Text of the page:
‘Loaded With Opportunities’

by Roland Lovstad

This Is Where I Belong

as a new pastor, one of the first things Rodney “Sarge” Fritz learned was how to play pinochle. “I said I didn’t know how to play, and the people said they’ll teach me,” he recalls. “And I learned a lot.” Fritz came to know his members, learn about the struggles and joys of rural America, and hear their questions about faith and life. And he learned something else: “There’s a respect that comes with the office of the pastor that’s pretty automatic in rural America, but you’ve got to earn the members’ trust.”


Rev. Rodney Fritz

Twenty-nine years and counting, Fritz is serving his first call as pastor of Trinity Lutheran Church in Hanover in north-central Kansas. Based on the experience, he has some things he hopes to share as a member of the Kansas District Board of Directors and its Rural Small-Town Ministry Committee. His dream is to develop a presentation to introduce new professional workers to rural and small-town ministry.

“I guess the biggest lesson I would tell them is this: Learn the history of the congregation and the culture where you serve. And that’s going to take a while,” he says.

Fritz fears that rural congregations—often the first call for a seminary graduate—are considered by pastors as a stepping stone to some place “bigger and better.” Congregations often develop a sense that their pastor is not going stay for any length of time; so they are hesitant to adopt new programs.

At one time, a majority of pastoral candidates came from rural areas, Fritz observes. Today, the largest number comes from urban-suburban backgrounds. He admits that rural America may not be able to offer large and beautiful choirs, multiple church staffs, parochial schools, or even secretaries— and the nearest hospital or Wal-Mart may be 40 miles away. Yet, a vital ministry can take place.

“There are people who need pastoral care. If you give yourself time to grow in the community and work with the people, they will love you to death,” Fritz says.


Rev. Rodney Fritz collects all things John Deere

His advice for a new pastor is straightforward: If rural ministry is new to you, admit it. Ask your congregation to help you understand. Also, Fritz advises patience, because change in a congregation can come slowly. The congregation needs to understand that a new pastor wants to bring the Word, and that he has a heart to do things for the Lord.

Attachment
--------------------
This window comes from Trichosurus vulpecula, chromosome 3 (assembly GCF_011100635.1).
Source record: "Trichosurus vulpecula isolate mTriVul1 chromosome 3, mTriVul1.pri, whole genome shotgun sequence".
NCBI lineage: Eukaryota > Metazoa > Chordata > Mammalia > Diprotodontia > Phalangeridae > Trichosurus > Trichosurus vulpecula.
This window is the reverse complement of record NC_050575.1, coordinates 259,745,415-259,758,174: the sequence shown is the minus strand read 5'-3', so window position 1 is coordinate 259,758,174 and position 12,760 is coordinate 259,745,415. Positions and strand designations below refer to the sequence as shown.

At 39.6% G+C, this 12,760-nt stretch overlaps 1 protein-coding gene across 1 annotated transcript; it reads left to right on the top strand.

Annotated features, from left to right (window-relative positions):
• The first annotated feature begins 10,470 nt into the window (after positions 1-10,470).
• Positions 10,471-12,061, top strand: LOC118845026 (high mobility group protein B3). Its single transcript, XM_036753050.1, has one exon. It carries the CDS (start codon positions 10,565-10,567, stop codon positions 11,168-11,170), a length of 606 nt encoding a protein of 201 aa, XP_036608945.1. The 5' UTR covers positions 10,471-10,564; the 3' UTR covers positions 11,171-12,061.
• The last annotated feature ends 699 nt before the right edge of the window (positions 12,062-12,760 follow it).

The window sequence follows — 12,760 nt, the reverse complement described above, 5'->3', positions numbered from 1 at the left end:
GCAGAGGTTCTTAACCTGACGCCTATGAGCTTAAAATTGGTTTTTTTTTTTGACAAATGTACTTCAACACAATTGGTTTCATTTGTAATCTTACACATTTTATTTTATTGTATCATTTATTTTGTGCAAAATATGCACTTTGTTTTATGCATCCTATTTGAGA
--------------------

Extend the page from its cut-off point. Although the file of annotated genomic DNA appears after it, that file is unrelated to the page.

Whether the pastor asks or a member invites, there should be rides on the combine, home visits, circulation among business and gathering spots in town, and lots of conversation. “People here in rural America, they wave,” Fritz explains. “You talk to everybody. They may not be your members, but when you’ve been out among them enough, you gain their trust.”

The best advice he received was to shut the office and accept the invitation to celebrate a birthday with a family, even if work is piled high on his desk.

“It just means being out among them, doing the best you can, laughing with them, crying with them,” he continues. “When you mess up, you say, ‘I’m sorry; forgive me.’ And you continue on, because they will come to you and talk about their hurts and their struggles, and you can always pronounce that good news that Jesus does forgive, and He’s going to be with them through every struggle.”

After 29 years, Fritz wonders if he has been at Trinity too long. But he balances whether his ministry is as fresh as it could be against a deep relationship that has endured good and bad times. So far, he says, “The Holy Spirit has never said, ‘Fritz, it’s time to leave.’”